Ancient humans likely gave Neanderthals herpes, tapeworms and more

According to a new study, Neanderthals may have been wiped out largely in part due to the diseases the ancestors of modern humans brought them. Herpes, tapeworms, tuberculosis, and stomach ulcers were among the issues humans brought Neanderthals; they weren't prepared for these "tropical diseases," and the end result was likely severe, affecting small groups of Neanderthals as they came into contact with migrating ancient humans.

The information comes from a study recently published in the American Journal of Physical Anthropology — while details are slight at this time, the updated timeframes of disease evolution suggest many issues, like the ones named above, were present when ancient humans gravitated north into the European region. Neanderthals would have been adapted to local pathogens, but not to these new conditions.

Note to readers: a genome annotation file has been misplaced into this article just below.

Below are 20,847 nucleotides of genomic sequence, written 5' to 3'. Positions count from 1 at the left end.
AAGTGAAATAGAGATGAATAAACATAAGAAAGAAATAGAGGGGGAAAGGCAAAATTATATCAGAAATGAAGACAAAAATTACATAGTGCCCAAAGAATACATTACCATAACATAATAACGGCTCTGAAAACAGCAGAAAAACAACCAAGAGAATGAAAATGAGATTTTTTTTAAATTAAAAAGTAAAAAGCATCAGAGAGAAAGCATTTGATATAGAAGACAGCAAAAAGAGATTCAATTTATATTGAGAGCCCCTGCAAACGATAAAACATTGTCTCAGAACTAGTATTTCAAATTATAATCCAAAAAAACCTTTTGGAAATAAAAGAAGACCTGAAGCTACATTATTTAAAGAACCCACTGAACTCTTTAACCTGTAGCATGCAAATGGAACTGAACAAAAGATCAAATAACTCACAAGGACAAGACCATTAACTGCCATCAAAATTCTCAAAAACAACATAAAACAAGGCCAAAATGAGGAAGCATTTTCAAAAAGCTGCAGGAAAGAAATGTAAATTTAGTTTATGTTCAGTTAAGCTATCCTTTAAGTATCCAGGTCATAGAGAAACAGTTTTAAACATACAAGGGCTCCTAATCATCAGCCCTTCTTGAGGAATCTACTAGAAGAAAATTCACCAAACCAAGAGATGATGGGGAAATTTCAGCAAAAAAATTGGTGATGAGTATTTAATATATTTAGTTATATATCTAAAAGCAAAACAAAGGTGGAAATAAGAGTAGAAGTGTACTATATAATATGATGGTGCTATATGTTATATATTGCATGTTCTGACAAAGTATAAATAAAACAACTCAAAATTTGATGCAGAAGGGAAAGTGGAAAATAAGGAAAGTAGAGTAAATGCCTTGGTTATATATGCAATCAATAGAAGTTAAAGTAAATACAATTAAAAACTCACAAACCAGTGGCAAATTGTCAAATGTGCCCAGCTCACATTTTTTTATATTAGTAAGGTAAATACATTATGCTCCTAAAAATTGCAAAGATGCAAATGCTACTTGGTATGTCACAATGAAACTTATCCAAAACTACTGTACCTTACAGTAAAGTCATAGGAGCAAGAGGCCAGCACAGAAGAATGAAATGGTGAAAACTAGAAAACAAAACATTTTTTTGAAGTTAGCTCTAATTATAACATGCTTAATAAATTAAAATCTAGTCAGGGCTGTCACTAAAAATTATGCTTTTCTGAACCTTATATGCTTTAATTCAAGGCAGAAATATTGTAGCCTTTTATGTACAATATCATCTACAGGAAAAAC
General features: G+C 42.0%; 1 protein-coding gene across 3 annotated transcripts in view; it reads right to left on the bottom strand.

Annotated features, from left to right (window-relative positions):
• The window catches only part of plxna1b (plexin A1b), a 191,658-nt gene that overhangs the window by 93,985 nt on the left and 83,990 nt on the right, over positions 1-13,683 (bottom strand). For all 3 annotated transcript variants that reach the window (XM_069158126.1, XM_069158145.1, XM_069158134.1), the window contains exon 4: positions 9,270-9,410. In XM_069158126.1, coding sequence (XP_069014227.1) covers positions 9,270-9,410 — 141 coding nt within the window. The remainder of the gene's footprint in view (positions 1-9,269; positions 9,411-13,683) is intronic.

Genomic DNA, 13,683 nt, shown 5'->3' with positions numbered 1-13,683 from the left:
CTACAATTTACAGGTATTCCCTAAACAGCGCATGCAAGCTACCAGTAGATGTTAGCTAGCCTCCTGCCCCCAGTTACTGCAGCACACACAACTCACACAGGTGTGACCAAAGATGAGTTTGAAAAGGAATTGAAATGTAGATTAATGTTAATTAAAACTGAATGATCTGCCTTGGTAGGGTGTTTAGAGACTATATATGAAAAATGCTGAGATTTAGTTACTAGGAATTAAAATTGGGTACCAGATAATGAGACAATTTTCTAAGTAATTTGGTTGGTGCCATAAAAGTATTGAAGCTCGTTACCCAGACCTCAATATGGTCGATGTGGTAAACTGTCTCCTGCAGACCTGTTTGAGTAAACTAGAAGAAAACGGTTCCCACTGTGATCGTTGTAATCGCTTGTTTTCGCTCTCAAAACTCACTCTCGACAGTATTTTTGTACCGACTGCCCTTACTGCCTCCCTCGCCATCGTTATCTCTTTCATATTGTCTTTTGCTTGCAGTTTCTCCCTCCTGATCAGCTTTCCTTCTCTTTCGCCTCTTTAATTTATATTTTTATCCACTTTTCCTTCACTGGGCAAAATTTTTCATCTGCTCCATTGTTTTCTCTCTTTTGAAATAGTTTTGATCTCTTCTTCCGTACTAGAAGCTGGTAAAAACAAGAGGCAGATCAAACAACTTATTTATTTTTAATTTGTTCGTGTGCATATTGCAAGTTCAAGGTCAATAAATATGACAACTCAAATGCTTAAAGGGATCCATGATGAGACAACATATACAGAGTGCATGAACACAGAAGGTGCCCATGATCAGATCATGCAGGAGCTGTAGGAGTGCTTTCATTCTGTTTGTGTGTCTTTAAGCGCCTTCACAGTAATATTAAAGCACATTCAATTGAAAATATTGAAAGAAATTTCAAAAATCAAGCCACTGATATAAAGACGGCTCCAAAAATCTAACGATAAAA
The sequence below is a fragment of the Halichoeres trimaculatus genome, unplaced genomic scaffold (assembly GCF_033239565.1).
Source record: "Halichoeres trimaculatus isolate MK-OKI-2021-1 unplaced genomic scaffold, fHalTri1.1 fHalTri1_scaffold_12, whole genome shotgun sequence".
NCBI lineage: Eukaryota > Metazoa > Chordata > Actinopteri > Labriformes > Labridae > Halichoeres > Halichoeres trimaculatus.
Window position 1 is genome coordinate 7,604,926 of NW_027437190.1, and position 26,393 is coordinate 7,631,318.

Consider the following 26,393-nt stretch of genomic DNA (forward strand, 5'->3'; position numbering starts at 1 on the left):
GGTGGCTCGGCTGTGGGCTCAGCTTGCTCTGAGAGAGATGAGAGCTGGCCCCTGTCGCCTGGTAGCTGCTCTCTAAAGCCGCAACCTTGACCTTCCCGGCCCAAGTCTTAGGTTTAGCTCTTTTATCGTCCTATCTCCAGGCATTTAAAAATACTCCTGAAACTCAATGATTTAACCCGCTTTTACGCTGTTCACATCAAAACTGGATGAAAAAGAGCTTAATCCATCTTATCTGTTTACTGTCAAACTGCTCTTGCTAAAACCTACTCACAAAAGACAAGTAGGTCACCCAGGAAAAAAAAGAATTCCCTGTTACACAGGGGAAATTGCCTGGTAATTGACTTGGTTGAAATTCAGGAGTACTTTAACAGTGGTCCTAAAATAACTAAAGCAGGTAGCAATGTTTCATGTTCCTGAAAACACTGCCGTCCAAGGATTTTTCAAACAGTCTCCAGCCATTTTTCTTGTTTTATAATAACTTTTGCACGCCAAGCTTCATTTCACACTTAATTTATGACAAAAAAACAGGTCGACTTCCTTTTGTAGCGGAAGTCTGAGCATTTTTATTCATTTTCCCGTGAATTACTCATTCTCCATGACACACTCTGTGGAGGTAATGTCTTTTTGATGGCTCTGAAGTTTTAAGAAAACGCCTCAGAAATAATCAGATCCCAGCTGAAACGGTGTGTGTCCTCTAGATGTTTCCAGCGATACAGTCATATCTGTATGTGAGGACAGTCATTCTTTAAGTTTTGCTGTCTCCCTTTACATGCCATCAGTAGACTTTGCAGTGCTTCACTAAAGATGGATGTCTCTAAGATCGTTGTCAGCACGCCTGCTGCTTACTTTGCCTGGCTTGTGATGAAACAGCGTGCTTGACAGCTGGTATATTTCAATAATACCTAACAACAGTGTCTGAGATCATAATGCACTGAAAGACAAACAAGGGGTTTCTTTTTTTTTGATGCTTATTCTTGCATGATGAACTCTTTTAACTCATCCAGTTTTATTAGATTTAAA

According to the study's author Charlotte Houldcroft:

For the Neanderthal population of Eurasia, adapted to that geographical infectious disease environment, exposure to new pathogens carried out of Africa may have been catastrophic ... Our hypothesis is basically that each band of Neanderthals had its own personal disaster and over time you lose more and more groups.

The odds of ever finding out definitively what killed the Neanderthals is very, very low. As more information arrives, though, such as how old certain pathogens are, the picture becomes more clear and the (likely) cause more apparent. Check out the timeline below for other Neanderthal news!

SOURCE: Smithsonian